1911 Encyclopædia Britannica/Metaphysics/5 Phenomenal Idealism in Germany

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5.—Phenomenal Idealism in Germany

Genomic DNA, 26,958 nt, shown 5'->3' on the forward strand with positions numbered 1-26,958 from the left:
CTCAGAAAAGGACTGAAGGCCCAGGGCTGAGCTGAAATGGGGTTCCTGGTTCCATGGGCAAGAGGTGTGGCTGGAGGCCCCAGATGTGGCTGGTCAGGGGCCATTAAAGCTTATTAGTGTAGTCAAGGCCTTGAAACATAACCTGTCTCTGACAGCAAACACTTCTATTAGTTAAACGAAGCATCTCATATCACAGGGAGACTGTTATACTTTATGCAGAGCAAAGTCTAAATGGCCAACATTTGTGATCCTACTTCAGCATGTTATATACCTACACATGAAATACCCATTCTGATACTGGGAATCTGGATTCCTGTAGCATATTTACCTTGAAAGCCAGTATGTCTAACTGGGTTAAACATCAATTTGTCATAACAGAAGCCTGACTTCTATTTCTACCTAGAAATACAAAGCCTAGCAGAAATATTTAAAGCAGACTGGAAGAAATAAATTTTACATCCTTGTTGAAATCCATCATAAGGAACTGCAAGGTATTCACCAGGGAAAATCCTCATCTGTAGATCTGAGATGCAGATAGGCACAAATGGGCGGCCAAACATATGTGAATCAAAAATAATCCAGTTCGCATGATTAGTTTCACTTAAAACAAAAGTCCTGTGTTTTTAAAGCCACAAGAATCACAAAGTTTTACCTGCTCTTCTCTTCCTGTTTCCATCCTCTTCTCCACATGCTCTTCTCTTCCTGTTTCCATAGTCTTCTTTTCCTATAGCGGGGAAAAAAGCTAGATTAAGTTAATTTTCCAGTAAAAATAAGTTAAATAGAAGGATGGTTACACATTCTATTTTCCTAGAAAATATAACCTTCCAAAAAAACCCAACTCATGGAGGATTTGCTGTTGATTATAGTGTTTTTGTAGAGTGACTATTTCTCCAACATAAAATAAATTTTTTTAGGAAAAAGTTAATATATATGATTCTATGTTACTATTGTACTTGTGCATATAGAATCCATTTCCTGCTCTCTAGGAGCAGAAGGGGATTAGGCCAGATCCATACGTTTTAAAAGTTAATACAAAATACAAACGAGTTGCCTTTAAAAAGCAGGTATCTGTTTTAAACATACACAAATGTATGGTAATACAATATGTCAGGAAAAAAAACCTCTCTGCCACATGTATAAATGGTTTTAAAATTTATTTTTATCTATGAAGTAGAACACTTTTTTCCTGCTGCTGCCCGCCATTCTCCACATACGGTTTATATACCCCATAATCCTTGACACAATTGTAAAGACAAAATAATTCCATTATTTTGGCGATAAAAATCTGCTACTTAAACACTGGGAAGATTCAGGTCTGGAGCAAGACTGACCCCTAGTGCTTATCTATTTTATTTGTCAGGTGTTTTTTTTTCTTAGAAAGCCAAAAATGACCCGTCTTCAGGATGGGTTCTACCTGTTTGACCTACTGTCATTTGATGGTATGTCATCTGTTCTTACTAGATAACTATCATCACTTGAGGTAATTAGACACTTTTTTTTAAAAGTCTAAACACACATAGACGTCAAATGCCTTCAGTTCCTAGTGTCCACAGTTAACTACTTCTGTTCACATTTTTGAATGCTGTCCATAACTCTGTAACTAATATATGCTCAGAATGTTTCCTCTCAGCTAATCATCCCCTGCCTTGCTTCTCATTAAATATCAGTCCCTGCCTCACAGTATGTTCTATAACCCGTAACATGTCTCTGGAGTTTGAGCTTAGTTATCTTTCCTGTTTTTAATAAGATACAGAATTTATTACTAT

Phenomenal idealism is the metaphysics which deduces that, as we begin by perceiving nothing but mental phenomena of sense, so all we know at last from these data is also phenomena of sense, actual or possible. So far it is in general agreement not only with Hume, but also with Kant in his first two positions. But it follows Fichte in his revolt against the unknown thing in itself. On the other hand, as the speculative systems of noumenal idealism, starting from Fichte, succeeded one another, like ghosts who “come like shadows, so depart,” without producing conviction, and often in flagrant opposition to the truths of natural science, and when, in consequence, a wave of materialism threatened to submerge mind altogether by reducing it to a function of matter, many philosophers began to despair of the ambitious attempts which had been made to prove that there is a whole world of mind beyond phenomena, as the noumenalists had supposed. Thus they were thrown back on the limits of human knowledge prescribed by Kant, but purged of the unknown thing in itself by Fichte. Phenomenal idealism is the Kantian contention that Nature, as known to science, is phenomena of experience. Unfortunately, the word “phenomenon” is equivocal (see Mind, xiv. 309). Sometimes it is used for any positive fact, as distinguished from its cause. But sometimes also it means what appears, or can appear, to the senses, as distinguished from what does not appear, but can be inferred to exist. Now, Kant and his followers start from this second and narrower meaning, and usually narrow it still more by assuming that what appears to the senses is as mental as the sensation, being undistinguishable from it or from the idea of it, and that an appearance is a mental idea (Vorstellung) of sense; and then they conclude that we can know by inference nothing but such mental appearances, actual and possible, and therefore nothing beyond sensory experience. When, on the other hand, the objects of science are properly described as phenomena, what is meant is not this pittance of sensible appearances, but positive facts of all kinds, whether perceptible or imperceptible, whether capable of being experienced or of being inferred from, but beyond, experience, e.g. the farther side of the moon, which is known to exist only by inference. Hence the doctrine of Kant, that Nature as known to science is phenomena, means one thing in Kantism and another thing in science. In the former it means that Nature is mental phenomena, actual and possible, of sensory experience; in the latter it means that Nature is positive facts, either experienced or inferred. It is most important also to notice that Kantism denies, but science asserts, the logical power of reason to infer actual things beyond experience. But the phenomenal idealists have not, any more than Kant, noticed the ambiguity of the term “phenomenon”; they fancy that, in saying that all we know is phenomena in the Kantian sense of mental appearances, they are describing all the positive facts that science knows; and they follow Kant in supposing that there is no logical inference of actual things beyond experience.